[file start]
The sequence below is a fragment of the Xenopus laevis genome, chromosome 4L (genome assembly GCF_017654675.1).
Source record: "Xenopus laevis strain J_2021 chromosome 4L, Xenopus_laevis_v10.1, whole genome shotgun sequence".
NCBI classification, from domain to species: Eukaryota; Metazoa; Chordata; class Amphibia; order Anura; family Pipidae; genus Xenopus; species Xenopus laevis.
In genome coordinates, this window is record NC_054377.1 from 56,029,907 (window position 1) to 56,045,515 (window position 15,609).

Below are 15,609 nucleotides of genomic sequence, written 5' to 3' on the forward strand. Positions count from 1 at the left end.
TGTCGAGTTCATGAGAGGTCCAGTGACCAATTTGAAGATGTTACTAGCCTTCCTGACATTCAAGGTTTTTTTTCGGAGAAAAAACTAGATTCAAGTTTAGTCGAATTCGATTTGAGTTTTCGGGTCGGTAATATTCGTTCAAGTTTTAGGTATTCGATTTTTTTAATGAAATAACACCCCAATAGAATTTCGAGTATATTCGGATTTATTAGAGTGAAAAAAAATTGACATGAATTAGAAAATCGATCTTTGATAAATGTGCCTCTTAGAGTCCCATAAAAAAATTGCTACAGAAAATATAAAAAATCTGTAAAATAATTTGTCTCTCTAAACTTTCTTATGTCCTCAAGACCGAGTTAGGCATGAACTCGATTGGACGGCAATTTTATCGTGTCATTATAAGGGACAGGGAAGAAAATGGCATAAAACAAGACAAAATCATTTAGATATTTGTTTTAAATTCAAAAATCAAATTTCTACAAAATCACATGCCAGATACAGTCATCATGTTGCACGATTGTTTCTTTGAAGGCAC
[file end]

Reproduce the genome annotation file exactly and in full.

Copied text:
The sequence below is a fragment of the Xenopus laevis genome, chromosome 4L (genome assembly GCF_017654675.1).
Source record: "Xenopus laevis strain J_2021 chromosome 4L, Xenopus_laevis_v10.1, whole genome shotgun sequence".
NCBI classification, from domain to species: Eukaryota; Metazoa; Chordata; class Amphibia; order Anura; family Pipidae; genus Xenopus; species Xenopus laevis.
In genome coordinates, this window is record NC_054377.1 from 56,029,907 (window position 1) to 56,045,515 (window position 15,609).

Below are 15,609 nucleotides of genomic sequence, written 5' to 3' on the forward strand. Positions count from 1 at the left end.
TGTCGAGTTCATGAGAGGTCCAGTGACCAATTTGAAGATGTTACTAGCCTTCCTGACATTCAAGGTTTTTTTTCGGAGAAAAAACTAGATTCAAGTTTAGTCGAATTCGATTTGAGTTTTCGGGTCGGTAATATTCGTTCAAGTTTTAGGTATTCGATTTTTTTAATGAAATAACACCCCAATAGAATTTCGAGTATATTCGGATTTATTAGAGTGAAAAAAAATTGACATGAATTAGAAAATCGATCTTTGATAAATGTGCCTCTTAGAGTCCCATAAAAAAATTGCTACAGAAAATATAAAAAATCTGTAAAATAATTTGTCTCTCTAAACTTTCTTATGTCCTCAAGACCGAGTTAGGCATGAACTCGATTGGACGGCAATTTTATCGTGTCATTATAAGGGACAGGGAAGAAAATGGCATAAAACAAGACAAAATCATTTAGATATTTGTTTTAAATTCAAAAATCAAATTTCTACAAAATCACATGCCAGATACAGTCATCATGTTGCACGATTGTTTCTTTGAAGGCAC